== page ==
By: Ashley McCubbin
As the United States and other countries begin to re-open their economy and loosen restrictions, the sports world begins to figure out the best way to get things back started. For Formula 1 fans, they will have to wait until July with CEO Chase Carey targeting a return to the track on July 5 in Europe.
As the series continues to shift their schedule around, Carey detailed a possible layout for the updated 2020 campaign, that would see them race throughout Europe through July, August, and the beginning of September. They would then transition to Eurasia, Asia, and the Americas in the three months after, before completing the season in the Gulf of Bahrain in December, with the traditional finale in Abu Dhabi. The goal is to have 15 to 18 races on the calendar.
“We expect the early races to be without fans but hope fans will be part of our events as we move further into the schedule,” Carey released in a statement. “We still have to work out many issues like the procedures for the teams and our other partners to enter and operate in each country. The health and safety of all involved will continue to be priority one and we will only go forward if we are confident we have reliable procedures to address both risks and possible issues.
“The FIA, teams, promoters, and other key partners have been working with us throughout these steps and we want to thank them for all their support and efforts during this incredibly challenging time. We also want to recognise the fact that the teams have been supporting us at the same time that they have been focusing enormous and heroic efforts to build ventilators to help those infected by COVID-19.”
The announcement from the series comes as no surprise, with Silverstone confirming the British GP will go forth without fans in attendance.
“I am extremely disappointed to tell you that we are unable to stage this year’s British Grand Prix in front of the fans at Silverstone,” Silverstone Chief Stuart Pringle said in a statement. “We have left this difficult decision for as long as possible, but it is abundantly clear given the current conditions in the country and the government requirements in place now and for the foreseeable future, that a Grand Prix under normal conditions is just not going to be possible.”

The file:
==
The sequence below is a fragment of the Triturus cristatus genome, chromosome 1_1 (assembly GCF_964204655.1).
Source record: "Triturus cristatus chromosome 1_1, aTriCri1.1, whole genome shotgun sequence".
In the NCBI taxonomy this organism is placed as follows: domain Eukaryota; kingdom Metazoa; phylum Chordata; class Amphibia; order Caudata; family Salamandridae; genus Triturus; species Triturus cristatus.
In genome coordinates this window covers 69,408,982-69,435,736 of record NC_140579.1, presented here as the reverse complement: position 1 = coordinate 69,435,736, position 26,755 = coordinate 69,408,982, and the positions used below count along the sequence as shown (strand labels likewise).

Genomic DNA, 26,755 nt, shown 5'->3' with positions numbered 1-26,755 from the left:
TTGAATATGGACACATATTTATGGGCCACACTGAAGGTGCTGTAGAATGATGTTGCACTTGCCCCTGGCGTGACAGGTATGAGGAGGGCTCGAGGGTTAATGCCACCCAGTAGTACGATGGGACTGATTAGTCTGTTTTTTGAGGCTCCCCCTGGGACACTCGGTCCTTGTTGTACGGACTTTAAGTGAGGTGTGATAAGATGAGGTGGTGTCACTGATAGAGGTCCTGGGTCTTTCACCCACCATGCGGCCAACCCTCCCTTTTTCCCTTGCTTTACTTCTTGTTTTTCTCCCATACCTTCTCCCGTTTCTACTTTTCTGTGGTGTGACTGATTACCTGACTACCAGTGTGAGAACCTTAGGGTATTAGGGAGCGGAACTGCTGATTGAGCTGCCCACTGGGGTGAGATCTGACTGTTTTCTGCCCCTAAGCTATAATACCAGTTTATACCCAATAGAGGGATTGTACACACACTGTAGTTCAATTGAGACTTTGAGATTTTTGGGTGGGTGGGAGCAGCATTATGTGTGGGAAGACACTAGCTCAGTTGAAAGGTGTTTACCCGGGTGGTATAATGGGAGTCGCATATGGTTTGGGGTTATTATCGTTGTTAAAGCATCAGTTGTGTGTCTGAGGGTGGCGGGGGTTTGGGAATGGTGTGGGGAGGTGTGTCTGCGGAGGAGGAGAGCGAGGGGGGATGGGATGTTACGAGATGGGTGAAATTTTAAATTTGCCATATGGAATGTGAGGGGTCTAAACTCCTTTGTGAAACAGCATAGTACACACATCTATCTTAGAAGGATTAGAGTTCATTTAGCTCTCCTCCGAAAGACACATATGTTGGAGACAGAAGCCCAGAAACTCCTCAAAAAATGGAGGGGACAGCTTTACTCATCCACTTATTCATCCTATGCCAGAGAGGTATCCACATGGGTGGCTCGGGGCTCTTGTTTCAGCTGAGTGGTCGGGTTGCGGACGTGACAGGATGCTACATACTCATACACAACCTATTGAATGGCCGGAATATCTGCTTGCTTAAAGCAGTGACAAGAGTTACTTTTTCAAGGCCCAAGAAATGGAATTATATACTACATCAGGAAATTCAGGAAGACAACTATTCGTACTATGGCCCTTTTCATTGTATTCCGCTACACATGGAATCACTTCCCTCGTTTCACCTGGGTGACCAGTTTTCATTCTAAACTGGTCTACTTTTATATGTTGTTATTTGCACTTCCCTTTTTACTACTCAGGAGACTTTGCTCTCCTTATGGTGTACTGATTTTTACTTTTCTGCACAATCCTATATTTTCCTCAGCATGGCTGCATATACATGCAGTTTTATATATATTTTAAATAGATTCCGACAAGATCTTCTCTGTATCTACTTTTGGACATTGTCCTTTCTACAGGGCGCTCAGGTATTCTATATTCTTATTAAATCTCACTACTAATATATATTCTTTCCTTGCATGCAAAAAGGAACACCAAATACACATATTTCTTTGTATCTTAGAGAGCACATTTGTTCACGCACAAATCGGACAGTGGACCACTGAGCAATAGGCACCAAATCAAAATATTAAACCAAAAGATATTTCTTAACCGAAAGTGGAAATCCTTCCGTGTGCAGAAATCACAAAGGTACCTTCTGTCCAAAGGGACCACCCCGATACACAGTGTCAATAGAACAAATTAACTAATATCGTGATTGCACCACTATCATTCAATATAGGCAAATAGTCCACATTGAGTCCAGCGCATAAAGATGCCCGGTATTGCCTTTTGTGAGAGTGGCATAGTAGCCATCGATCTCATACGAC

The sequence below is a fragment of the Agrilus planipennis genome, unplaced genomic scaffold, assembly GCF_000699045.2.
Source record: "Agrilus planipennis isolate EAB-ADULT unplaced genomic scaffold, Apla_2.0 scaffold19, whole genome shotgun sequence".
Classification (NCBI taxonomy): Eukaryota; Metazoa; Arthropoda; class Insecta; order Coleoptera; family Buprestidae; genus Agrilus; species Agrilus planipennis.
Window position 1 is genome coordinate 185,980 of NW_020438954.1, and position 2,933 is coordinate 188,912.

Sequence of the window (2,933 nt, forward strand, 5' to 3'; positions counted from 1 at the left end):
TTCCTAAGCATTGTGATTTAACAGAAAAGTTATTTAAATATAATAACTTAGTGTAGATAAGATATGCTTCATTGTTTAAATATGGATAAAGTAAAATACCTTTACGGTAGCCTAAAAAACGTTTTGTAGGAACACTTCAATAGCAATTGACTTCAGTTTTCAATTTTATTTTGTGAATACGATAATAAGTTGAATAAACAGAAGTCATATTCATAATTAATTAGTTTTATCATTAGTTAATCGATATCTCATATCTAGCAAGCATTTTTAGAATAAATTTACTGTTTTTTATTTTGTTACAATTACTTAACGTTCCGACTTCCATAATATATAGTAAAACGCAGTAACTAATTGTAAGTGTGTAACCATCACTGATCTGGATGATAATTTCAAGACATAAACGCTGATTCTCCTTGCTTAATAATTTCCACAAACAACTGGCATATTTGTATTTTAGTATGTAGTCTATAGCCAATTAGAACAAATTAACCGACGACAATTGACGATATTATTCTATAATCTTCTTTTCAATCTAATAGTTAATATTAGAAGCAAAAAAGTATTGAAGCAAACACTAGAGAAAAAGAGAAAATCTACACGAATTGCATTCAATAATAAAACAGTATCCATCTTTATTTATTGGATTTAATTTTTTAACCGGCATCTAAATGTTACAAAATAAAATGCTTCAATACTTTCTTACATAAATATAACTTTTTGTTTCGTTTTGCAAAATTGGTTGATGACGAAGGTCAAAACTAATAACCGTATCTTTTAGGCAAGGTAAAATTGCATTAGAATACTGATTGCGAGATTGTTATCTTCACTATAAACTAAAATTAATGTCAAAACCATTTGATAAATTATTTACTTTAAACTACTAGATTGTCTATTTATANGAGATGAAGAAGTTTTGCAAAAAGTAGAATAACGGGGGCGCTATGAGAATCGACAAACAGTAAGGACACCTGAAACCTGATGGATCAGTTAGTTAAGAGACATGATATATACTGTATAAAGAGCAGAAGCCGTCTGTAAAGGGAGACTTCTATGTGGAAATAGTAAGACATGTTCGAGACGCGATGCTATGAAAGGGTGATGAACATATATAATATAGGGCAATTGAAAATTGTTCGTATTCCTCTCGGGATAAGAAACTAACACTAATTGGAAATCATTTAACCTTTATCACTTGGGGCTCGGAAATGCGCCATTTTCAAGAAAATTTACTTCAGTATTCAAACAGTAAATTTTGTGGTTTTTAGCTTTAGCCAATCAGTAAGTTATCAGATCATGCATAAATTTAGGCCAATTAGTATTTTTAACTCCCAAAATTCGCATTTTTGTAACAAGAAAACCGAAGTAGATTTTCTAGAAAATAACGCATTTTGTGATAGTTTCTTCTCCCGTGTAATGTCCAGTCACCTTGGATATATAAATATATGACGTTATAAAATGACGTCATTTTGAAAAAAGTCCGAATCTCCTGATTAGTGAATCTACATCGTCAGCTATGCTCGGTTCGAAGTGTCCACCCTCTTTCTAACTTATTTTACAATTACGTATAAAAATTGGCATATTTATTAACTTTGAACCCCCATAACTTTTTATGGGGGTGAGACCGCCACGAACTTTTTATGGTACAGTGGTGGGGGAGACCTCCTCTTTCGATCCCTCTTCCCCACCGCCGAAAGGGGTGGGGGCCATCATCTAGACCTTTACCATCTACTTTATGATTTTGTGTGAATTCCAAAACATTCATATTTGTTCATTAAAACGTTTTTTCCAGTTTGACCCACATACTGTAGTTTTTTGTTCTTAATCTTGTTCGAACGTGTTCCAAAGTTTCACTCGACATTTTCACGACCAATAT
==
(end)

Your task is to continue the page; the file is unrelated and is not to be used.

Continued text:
One of the events that will not be part of the revised calendar is the French Grand Prix, with organizers announcing an event cancellation, citing the government cancelling all sporting events through middle of July and travel restrictions.
Eric Boullier, Managing Director of the GIP Grand Prix de France – Le Castellet said, “Given the evolution of the situation linked to the spread of the Covid-19 virus, the French Grand Prix takes note of the decisions announced by the French State making it impossible to maintain our event. The eyes of the GIP Grand Prix de France – Le Castellet are already turning towards the summer of 2021 in order to offer our spectators an even more unprecedented event at the heart of the Région Sud.”
With the season delayed to July, FIA has elected to extend the Formula 1 Shutdown period from it’s original length of three weeks, which would normally take place in the summer months, to 60 days. The shutdown means departments such as design, research and development, production and build must down tools. A recent rule change extended the closure to power unit manufacturers, too, as rulemakers moved to cut costs.
The FIA added in the updated shutdown material that after 50 days of the shutdown, teams can use up to a maximum of 10 personnel “to work remotely on long lead time projects”. Teams must formally apply to use this option, and be approved before moving forward.
In speaking of the long-term future, Carey noted that they have been working with FIA and teams to strengthen the series’ future, with “an array of new technical, sporting, and financial regulations that will improve the competition and action on the track, and make it a healthier business for all involved.”
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